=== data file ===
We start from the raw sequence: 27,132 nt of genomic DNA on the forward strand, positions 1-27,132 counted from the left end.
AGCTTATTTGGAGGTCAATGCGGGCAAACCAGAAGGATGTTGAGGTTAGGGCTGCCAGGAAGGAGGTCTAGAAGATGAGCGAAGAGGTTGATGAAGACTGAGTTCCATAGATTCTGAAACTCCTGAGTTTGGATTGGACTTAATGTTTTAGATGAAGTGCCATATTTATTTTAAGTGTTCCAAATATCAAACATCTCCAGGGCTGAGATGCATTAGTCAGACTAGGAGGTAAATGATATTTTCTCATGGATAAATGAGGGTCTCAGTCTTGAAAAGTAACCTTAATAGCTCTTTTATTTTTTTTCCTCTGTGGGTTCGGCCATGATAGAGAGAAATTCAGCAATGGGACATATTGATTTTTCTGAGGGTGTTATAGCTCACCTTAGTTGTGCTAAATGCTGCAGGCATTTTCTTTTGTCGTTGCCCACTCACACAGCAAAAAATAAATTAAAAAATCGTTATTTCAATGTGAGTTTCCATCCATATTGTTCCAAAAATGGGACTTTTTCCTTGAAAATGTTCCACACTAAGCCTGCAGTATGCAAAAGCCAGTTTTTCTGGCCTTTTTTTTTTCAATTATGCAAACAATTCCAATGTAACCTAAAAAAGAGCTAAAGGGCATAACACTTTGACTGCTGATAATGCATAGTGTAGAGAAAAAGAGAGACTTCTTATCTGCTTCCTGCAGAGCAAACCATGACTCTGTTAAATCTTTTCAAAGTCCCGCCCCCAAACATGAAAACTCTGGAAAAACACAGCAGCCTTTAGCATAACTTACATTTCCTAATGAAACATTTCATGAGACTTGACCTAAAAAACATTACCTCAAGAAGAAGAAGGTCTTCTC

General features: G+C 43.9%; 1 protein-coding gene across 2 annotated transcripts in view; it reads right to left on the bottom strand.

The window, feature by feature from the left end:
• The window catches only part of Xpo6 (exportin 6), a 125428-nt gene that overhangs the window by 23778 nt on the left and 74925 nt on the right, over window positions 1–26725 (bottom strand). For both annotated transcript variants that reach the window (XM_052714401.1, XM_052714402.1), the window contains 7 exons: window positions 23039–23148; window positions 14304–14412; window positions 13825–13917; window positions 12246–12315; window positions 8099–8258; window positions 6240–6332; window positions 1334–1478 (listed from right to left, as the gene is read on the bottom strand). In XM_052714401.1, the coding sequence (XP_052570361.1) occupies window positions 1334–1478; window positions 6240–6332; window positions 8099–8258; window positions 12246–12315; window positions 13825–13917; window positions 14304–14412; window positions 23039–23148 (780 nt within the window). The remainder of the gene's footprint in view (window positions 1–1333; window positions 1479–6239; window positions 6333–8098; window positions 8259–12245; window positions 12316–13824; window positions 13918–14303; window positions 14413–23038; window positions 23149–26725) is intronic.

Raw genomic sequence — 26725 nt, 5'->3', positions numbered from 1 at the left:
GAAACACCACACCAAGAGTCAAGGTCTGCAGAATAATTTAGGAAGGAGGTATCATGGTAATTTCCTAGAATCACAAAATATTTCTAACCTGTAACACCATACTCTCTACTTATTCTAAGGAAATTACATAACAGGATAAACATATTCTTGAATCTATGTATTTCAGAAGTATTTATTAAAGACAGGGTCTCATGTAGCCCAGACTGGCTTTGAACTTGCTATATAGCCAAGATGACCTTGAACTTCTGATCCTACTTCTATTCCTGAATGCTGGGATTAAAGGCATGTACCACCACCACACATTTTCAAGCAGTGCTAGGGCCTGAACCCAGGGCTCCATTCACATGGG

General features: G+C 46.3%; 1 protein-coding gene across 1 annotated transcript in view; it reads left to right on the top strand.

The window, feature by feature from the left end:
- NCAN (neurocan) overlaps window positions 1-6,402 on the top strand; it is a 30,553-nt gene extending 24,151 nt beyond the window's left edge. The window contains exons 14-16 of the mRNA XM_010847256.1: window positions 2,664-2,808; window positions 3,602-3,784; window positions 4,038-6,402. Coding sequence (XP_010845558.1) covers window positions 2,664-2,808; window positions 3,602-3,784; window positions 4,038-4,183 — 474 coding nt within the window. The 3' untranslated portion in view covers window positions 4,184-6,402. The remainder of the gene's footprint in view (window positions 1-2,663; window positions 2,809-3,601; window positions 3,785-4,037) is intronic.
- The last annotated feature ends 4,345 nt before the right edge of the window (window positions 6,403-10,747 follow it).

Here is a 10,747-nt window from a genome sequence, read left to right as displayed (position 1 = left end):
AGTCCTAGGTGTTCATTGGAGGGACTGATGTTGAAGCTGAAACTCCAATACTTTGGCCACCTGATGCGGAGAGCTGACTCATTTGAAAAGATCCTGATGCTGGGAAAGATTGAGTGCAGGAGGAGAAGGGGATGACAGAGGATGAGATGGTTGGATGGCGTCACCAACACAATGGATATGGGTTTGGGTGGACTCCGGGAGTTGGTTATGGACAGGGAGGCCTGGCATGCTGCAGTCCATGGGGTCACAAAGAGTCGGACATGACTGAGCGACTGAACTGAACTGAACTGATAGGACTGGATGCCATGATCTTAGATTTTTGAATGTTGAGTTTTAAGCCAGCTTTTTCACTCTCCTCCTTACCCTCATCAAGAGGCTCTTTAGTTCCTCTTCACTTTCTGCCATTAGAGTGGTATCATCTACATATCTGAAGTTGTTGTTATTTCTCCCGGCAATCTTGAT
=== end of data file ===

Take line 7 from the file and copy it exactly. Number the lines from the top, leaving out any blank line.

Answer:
GAAACACCACACCAAGAGTCAAGGTCTGCAGAATAATTTAGGAAGGAGGTATCATGGTAATTTCCTAGAATCACAAAATATTTCTAACCTGTAACACCATACTCTCTACTTATTCTAAGGAAATTACATAACAGGATAAACATATTCTTGAATCTATGTATTTCAGAAGTATTTATTAAAGACAGGGTCTCATGTAGCCCAGACTGGCTTTGAACTTGCTATATAGCCAAGATGACCTTGAACTTCTGATCCTACTTCTATTCCTGAATGCTGGGATTAAAGGCATGTACCACCACCACACATTTTCAAGCAGTGCTAGGGCCTGAACCCAGGGCTCCATTCACATGGG